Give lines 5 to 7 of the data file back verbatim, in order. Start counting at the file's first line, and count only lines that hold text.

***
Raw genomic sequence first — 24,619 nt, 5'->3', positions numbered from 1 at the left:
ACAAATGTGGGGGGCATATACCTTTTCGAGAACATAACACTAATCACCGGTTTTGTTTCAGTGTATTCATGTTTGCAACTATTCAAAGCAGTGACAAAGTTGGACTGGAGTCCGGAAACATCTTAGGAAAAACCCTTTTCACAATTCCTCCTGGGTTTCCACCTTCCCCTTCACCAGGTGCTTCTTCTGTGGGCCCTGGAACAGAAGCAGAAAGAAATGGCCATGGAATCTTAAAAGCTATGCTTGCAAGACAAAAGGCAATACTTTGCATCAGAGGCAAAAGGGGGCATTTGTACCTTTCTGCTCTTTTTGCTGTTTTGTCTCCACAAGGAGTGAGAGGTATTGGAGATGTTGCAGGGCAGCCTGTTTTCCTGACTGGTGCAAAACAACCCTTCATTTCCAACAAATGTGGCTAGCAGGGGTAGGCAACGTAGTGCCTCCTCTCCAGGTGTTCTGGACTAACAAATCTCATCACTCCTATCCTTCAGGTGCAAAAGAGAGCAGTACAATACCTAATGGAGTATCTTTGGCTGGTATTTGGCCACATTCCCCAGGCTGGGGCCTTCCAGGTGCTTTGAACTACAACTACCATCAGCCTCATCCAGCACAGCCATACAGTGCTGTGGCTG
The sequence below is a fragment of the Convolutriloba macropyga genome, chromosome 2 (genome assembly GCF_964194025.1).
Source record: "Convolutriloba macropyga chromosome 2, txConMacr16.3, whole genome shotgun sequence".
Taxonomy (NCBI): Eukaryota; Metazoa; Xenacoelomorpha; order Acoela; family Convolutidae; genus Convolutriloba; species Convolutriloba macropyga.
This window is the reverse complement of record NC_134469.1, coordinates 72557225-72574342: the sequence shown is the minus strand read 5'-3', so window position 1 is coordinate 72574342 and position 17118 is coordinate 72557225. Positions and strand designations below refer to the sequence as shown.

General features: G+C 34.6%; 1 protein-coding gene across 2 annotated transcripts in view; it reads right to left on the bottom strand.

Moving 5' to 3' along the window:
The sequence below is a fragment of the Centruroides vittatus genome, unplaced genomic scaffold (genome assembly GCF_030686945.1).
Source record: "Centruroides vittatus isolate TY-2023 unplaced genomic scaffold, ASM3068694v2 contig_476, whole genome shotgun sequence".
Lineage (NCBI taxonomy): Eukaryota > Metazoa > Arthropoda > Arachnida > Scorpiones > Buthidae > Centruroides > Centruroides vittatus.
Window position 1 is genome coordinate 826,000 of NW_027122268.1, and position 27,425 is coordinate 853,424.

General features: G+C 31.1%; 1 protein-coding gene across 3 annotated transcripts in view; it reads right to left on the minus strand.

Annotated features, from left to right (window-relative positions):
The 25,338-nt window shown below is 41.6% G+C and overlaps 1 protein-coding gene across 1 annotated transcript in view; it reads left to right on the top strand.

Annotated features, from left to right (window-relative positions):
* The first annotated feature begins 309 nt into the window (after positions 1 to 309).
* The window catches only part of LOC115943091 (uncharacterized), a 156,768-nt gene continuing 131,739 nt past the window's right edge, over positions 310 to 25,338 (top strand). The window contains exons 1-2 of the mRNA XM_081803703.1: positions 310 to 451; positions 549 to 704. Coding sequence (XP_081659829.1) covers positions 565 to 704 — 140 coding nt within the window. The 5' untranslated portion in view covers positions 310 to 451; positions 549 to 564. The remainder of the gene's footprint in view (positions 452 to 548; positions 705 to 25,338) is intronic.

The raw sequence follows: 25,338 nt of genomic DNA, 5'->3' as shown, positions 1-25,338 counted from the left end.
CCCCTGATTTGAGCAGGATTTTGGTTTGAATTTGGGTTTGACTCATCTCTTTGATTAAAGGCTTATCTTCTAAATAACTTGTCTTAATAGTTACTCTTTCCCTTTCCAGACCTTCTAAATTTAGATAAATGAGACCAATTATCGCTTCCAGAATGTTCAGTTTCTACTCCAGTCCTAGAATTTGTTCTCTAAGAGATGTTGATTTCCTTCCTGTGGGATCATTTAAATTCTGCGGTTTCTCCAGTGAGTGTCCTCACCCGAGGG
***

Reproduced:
Taxonomy (NCBI): Eukaryota; Metazoa; Xenacoelomorpha; order Acoela; family Convolutidae; genus Convolutriloba; species Convolutriloba macropyga.
This window is the reverse complement of record NC_134469.1, coordinates 72557225-72574342: the sequence shown is the minus strand read 5'-3', so window position 1 is coordinate 72574342 and position 17118 is coordinate 72557225. Positions and strand designations below refer to the sequence as shown.

General features: G+C 34.6%; 1 protein-coding gene across 2 annotated transcripts in view; it reads right to left on the bottom strand.